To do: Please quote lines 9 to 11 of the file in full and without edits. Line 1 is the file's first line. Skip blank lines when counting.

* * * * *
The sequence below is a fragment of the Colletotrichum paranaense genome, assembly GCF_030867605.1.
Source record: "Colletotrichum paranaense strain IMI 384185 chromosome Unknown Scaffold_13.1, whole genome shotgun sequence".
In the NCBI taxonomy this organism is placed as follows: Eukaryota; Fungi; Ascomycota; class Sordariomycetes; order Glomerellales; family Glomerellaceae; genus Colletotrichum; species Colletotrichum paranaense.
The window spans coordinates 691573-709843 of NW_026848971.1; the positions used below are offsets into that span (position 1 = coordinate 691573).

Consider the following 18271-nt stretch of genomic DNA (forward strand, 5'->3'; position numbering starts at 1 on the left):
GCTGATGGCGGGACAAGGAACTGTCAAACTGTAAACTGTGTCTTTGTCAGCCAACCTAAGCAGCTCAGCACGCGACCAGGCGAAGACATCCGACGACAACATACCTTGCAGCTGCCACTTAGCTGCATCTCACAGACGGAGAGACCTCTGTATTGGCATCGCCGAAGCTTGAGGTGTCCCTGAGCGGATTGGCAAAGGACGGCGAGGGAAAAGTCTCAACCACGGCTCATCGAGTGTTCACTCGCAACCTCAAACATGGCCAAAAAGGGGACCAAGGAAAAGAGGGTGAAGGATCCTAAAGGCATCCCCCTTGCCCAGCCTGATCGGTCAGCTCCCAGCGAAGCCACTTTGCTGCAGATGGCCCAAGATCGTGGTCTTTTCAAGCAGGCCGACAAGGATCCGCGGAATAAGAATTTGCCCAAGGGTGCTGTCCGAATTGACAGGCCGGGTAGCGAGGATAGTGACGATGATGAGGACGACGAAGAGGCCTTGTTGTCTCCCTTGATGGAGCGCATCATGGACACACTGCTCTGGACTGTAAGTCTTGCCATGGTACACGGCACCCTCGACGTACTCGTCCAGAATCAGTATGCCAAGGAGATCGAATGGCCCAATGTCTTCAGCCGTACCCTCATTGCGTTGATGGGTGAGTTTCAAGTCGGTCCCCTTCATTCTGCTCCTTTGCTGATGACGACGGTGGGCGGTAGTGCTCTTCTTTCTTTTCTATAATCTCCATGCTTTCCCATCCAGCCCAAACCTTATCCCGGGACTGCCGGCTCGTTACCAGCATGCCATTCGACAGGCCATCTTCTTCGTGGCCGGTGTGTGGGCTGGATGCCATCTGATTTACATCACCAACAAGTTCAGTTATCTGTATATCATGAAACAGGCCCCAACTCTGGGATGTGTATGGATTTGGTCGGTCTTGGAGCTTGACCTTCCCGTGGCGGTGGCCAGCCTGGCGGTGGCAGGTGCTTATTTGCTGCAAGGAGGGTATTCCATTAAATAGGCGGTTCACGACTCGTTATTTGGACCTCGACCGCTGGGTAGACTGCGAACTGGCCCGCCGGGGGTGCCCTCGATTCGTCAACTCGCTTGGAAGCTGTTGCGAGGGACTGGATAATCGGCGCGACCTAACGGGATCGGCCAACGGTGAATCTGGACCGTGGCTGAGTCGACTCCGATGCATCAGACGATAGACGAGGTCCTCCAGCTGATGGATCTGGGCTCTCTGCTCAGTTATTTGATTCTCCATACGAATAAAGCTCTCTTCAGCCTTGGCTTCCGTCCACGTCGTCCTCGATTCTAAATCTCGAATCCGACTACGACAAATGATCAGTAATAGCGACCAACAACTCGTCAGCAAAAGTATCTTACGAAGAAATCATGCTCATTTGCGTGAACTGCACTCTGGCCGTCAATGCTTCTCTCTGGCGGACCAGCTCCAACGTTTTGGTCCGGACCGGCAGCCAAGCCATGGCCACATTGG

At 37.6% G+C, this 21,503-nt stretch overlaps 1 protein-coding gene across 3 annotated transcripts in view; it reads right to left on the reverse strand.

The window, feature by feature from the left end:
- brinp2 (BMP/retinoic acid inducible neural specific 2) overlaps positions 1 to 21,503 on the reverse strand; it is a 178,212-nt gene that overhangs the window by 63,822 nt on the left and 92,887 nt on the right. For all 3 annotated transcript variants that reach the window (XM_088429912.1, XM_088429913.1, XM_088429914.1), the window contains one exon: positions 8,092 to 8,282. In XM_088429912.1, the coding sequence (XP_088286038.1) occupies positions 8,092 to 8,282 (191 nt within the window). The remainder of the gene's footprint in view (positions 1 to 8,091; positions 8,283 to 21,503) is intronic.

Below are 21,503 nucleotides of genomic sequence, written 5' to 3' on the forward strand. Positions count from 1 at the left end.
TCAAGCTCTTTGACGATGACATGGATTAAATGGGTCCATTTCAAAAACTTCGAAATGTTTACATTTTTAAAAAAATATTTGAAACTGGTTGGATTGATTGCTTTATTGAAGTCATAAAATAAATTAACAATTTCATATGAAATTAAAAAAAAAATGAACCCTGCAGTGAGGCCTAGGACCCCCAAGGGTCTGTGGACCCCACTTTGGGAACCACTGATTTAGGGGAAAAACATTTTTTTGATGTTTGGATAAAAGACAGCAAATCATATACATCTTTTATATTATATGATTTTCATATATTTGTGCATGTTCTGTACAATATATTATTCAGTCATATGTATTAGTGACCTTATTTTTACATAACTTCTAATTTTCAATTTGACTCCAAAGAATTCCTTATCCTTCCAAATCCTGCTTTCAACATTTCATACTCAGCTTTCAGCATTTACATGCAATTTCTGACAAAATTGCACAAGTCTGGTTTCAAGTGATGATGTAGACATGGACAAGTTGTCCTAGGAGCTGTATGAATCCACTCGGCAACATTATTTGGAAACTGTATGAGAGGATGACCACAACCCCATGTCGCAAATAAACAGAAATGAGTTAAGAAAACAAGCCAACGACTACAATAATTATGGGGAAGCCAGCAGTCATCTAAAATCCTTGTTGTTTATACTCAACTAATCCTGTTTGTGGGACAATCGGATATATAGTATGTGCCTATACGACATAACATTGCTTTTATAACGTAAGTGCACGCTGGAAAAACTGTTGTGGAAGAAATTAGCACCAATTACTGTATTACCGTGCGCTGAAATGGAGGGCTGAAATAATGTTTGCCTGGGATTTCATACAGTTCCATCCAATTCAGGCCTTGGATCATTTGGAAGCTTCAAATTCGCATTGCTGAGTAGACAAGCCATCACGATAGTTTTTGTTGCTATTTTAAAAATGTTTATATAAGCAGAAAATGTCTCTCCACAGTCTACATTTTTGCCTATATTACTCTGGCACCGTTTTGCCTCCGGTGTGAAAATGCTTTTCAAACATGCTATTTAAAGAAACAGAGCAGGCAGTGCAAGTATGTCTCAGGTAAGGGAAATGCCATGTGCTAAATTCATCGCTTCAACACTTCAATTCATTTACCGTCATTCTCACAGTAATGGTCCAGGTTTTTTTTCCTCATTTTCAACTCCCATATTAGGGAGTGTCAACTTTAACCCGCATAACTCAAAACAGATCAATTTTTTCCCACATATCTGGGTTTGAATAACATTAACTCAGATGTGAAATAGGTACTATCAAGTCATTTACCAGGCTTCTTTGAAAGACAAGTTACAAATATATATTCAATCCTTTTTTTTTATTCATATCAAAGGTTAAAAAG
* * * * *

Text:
- brinp2 (BMP/retinoic acid inducible neural specific 2) overlaps positions 1 to 21,503 on the reverse strand; it is a 178,212-nt gene that overhangs the window by 63,822 nt on the left and 92,887 nt on the right. For all 3 annotated transcript variants that reach the window (XM_088429912.1, XM_088429913.1, XM_088429914.1), the window contains one exon: positions 8,092 to 8,282. In XM_088429912.1, the coding sequence (XP_088286038.1) occupies positions 8,092 to 8,282 (191 nt within the window). The remainder of the gene's footprint in view (positions 1 to 8,091; positions 8,283 to 21,503) is intronic.

Below are 21,503 nucleotides of genomic sequence, written 5' to 3' on the forward strand. Positions count from 1 at the left end.
TCAAGCTCTTTGACGATGACATGGATTAAATGGGTCCATTTCAAAAACTTCGAAATGTTTACATTTTTAAAAAAATATTTGAAACTGGTTGGATTGATTGCTTTATTGAAGTCATAAAATAAATTAACAATTTCATATGAAATTAAAAAAAAAATGAACCCTGCAGTGAGGCCTAGGACCCCCAAGGGTCTGTGGACCCCACTTTGGGAACCACTGATTTAGGGGAAAAACATTTTTTTGATGTTTGGATAAAAGACAGCAAATCATATACATCTTTTATATTATATGATTTTCATATATTTGTGCATGTTCTGTACAATATATTATTCAGTCATATGTATTAGTGACCTTATTTTTACATAACTTCTAATTTTCAATTTGACTCCAAAGAATTCCTTATCCTTCCAAATCCTGCTTTCAACATTTCATACTCAGCTTTCAGCATTTACATGCAATTTCTGACAAAATTGCACAAGTCTGGTTTCAAGTGATGATGTAGACATGGACAAGTTGTCCTAGGAGCTGTATGAATCCACTCGGCAACATTATTTGGAAACTGTATGAGAGGATGACCACAACCCCATGTCGCAAATAAACAGAAATGAGTTAAGAAAACAAGCCAACGACTACAATAATTATGGGGAAGCCAGCAGTCATCTAAAATCCTTGTTGTTTATACTCAACTAATCCTGTTTGTGGGACAATCGGATATATAGTATGTGCCTATACGACATAACATTGCTTTTATAACGTAAGTGCACGCTGGAAAAACTGTTGTGGAAGAAATTAGCACCAATTACTGTATTACCGTGCGCTGAAATGGAGGGCTGAAATAATGTTTGCCTGGGATTTCATACAGTTCCATCCAATTCAGGCCTTGGATCATTTGGAAGCTTCAAATTCGCATTGCTGAGTAGACAAGCCATCACGATAGTTTTTGTTGCTATTTTAAAAATGTTTATATAAGCAGAAAATGTCTCTCCACAGTCTACATTTTTGCCTATATTACTCTGGCACCGTTTTGCCTCCGGTGTGAAAATGCTTTTCAAACATGCTATTTAAAGAAACAGAGCAGGCAGTGCAAGTATGTCTCAGGTAAGGGAAATGCCATGTGCTAAATTCATCGCTTCAACACTTCAATTCATTTACCGTCATTCTCACAGTAATGGTCCAGGTTTTTTTTCCTCATTTTCAACTCCCATATTAGGGAGTGTCAACTTTAACCCGCATAACTCAAAACAGATCAATTTTTTCCCACATATCTGGGTTTGAATAACATTAACTCAGATGTGAAATAGGTACTATCAAGTCATTTACCAGGCTTCTTTGAAAGACAAGTTACAAATATATATTCAATCCTTTTTTTTTATTCATATCAAAGGTTAAAAAG